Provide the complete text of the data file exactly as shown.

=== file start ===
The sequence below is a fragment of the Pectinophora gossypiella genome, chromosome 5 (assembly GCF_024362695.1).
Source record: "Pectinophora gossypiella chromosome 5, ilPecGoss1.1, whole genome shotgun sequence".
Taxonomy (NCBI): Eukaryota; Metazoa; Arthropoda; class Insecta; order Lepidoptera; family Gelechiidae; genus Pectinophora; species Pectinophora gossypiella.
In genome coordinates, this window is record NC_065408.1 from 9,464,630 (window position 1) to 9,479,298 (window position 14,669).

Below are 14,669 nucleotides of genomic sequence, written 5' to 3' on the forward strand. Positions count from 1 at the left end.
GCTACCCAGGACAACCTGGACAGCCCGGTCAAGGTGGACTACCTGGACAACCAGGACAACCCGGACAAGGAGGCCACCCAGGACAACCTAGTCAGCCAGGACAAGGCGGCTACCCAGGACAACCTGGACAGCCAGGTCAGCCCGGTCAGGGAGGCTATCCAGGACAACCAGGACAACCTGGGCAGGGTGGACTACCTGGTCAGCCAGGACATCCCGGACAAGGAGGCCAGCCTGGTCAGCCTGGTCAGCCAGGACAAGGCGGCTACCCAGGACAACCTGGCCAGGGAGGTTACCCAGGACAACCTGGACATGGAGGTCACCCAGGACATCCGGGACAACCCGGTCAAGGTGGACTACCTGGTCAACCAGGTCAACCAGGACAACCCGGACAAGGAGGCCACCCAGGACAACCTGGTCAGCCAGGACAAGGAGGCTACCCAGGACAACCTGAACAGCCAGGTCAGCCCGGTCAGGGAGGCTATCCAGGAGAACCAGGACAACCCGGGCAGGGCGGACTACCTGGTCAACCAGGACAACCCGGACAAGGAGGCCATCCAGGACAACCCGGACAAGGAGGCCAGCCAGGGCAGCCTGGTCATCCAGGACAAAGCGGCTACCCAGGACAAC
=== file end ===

The sequence below is a fragment of the Pectinophora gossypiella genome, chromosome 5 (assembly GCF_024362695.1).
Source record: "Pectinophora gossypiella chromosome 5, ilPecGoss1.1, whole genome shotgun sequence".
Taxonomy (NCBI): Eukaryota; Metazoa; Arthropoda; class Insecta; order Lepidoptera; family Gelechiidae; genus Pectinophora; species Pectinophora gossypiella.
In genome coordinates, this window is record NC_065408.1 from 9,464,630 (window position 1) to 9,479,298 (window position 14,669).

Below are 14,669 nucleotides of genomic sequence, written 5' to 3' on the forward strand. Positions count from 1 at the left end.
GCTACCCAGGACAACCTGGACAGCCCGGTCAAGGTGGACTACCTGGACAACCAGGACAACCCGGACAAGGAGGCCACCCAGGACAACCTAGTCAGCCAGGACAAGGCGGCTACCCAGGACAACCTGGACAGCCAGGTCAGCCCGGTCAGGGAGGCTATCCAGGACAACCAGGACAACCTGGGCAGGGTGGACTACCTGGTCAGCCAGGACATCCCGGACAAGGAGGCCAGCCTGGTCAGCCTGGTCAGCCAGGACAAGGCGGCTACCCAGGACAACCTGGCCAGGGAGGTTACCCAGGACAACCTGGACATGGAGGTCACCCAGGACATCCGGGACAACCCGGTCAAGGTGGACTACCTGGTCAACCAGGTCAACCAGGACAACCCGGACAAGGAGGCCACCCAGGACAACCTGGTCAGCCAGGACAAGGAGGCTACCCAGGACAACCTGAACAGCCAGGTCAGCCCGGTCAGGGAGGCTATCCAGGAGAACCAGGACAACCCGGGCAGGGCGGACTACCTGGTCAACCAGGACAACCCGGACAAGGAGGCCATCCAGGACAACCCGGACAAGGAGGCCAGCCAGGGCAGCCTGGTCATCCAGGACAAAGCGGCTACCCAGGACAAC